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Epidemiology and pathology of miliary and extrapulmonary tuberculosis

John Bernardo, MD
Section Editor
C Fordham von Reyn, MD
Deputy Editor
Elinor L Baron, MD, DTMH


Miliary tuberculosis (TB) refers to clinical disease resulting from the hematogenous dissemination of Mycobacterium tuberculosis. The term "miliary" was coined in 1700 by John Jacobus Manget, who likened the appearance of the involved lung with its surface covered with firm small white nodules to numerous millet seeds (picture 1).

Miliary TB can arise as a result of progressive primary infection or via reactivation of a latent focus with subsequent spread. The term miliary TB was originally a pathologic and then a radiographic description; it is now used more broadly (and incorrectly) by some to denote all forms of progressive, widely disseminated TB, whether or not disease presents with the classic radiographic or pathologic nodular appearance characteristic of hematogenous spread.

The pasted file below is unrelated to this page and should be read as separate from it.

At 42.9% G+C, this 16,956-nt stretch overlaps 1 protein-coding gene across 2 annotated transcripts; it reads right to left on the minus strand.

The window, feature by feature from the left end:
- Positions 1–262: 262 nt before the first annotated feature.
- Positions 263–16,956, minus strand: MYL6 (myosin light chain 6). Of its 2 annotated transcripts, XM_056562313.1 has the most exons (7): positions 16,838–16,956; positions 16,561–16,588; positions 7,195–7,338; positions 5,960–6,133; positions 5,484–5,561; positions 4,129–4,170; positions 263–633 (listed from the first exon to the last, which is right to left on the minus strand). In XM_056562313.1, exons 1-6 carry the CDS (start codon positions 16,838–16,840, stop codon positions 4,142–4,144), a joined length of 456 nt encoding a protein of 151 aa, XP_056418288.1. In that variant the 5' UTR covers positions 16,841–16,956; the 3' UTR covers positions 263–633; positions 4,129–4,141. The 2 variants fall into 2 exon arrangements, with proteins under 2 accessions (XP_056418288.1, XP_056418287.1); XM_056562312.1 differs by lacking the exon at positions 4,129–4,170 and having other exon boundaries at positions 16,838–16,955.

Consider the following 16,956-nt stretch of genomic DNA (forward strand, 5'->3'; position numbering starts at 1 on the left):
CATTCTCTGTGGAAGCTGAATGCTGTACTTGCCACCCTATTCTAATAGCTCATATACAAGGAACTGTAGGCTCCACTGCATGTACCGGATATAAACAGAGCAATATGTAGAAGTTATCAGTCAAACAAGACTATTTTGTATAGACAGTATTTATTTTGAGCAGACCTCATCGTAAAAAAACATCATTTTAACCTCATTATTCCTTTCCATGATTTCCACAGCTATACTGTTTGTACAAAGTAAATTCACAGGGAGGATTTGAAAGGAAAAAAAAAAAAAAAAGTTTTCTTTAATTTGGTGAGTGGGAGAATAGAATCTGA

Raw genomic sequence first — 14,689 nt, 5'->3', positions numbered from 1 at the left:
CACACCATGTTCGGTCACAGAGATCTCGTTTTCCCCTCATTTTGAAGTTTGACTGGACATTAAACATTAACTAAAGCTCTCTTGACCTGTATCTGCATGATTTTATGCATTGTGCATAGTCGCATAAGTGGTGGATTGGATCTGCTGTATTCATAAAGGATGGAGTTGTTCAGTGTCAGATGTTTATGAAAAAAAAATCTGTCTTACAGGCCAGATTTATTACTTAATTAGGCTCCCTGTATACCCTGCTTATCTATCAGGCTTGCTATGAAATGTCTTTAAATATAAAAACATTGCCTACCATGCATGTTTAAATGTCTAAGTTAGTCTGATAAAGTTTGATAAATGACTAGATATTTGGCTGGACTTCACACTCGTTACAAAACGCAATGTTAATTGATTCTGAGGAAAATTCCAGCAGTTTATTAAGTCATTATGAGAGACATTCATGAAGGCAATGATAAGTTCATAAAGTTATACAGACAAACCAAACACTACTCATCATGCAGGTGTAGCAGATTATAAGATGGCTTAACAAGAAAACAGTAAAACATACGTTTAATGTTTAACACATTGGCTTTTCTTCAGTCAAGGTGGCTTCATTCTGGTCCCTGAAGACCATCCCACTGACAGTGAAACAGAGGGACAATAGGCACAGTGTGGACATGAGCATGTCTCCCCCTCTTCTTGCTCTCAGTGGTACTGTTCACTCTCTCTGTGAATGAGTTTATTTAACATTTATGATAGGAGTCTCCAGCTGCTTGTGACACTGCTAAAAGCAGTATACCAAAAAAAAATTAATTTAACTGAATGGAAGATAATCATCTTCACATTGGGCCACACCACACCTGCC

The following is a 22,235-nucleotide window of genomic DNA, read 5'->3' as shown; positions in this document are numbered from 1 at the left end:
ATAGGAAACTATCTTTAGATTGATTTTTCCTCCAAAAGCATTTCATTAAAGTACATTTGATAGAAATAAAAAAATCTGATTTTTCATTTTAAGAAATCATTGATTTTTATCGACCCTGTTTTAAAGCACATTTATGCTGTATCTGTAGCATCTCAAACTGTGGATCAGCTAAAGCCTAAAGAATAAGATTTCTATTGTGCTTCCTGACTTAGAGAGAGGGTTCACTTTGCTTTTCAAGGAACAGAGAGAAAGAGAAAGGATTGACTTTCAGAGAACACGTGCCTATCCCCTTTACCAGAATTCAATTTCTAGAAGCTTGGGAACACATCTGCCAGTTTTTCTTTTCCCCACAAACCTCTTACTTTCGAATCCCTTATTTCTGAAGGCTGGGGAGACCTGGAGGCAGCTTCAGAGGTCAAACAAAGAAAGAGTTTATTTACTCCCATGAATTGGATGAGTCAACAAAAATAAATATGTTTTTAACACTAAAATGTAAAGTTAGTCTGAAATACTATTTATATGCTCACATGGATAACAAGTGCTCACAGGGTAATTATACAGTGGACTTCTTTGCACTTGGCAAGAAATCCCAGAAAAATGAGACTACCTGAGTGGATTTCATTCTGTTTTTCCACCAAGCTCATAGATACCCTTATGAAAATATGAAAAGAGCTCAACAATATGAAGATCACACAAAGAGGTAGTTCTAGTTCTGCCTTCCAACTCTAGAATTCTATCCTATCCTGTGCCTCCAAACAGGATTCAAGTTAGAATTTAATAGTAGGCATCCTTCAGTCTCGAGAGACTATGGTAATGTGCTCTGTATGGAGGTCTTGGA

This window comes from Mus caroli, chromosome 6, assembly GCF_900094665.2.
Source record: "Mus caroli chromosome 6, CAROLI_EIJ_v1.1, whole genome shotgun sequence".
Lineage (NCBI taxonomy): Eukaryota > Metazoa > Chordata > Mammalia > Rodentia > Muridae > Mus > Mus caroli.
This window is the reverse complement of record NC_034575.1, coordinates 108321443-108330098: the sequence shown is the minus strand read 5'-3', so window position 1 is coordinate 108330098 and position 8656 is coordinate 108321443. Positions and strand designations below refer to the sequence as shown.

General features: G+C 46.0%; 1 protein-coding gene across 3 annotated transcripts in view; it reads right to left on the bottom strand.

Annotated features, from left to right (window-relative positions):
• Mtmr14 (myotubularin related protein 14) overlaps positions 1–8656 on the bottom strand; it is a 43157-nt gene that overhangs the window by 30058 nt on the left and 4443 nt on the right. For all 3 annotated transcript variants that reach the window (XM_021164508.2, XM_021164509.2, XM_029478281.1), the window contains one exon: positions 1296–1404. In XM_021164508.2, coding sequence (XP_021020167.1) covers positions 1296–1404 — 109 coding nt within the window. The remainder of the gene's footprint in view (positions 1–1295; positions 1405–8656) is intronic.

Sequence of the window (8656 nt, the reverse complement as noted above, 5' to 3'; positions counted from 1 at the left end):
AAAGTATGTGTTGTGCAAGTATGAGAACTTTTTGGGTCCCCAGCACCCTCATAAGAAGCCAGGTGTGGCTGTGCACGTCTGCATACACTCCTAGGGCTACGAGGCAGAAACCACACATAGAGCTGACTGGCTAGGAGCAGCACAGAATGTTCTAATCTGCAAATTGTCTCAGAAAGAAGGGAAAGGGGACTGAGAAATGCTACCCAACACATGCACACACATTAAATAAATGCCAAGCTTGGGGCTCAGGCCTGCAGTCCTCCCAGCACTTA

Tuberculosis may be classified according to site of disease as pulmonary or extrapulmonary; miliary disease has been classified as both an extrapulmonary and a pulmonary form of TB.

The epidemiology and pathology of miliary TB will be reviewed here. The clinical manifestations, diagnosis, treatment, and prevention of miliary TB are discussed separately. (See "Clinical manifestations, diagnosis, and treatment of extrapulmonary and miliary tuberculosis".)


The epidemiology of miliary tuberculosis (TB) has been altered by use of chemotherapy for treatment of malignancy, use of biologic agents, the HIV epidemic, and immigration patterns. For reporting purposes, cases with both pulmonary and extrapulmonary disease are classified as pulmonary TB by the United States Centers for Disease Control and Prevention (CDC) and the World Health Organization (WHO) [1,2].


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Literature review current through: Sep 2016. | This topic last updated: Jun 29, 2016.
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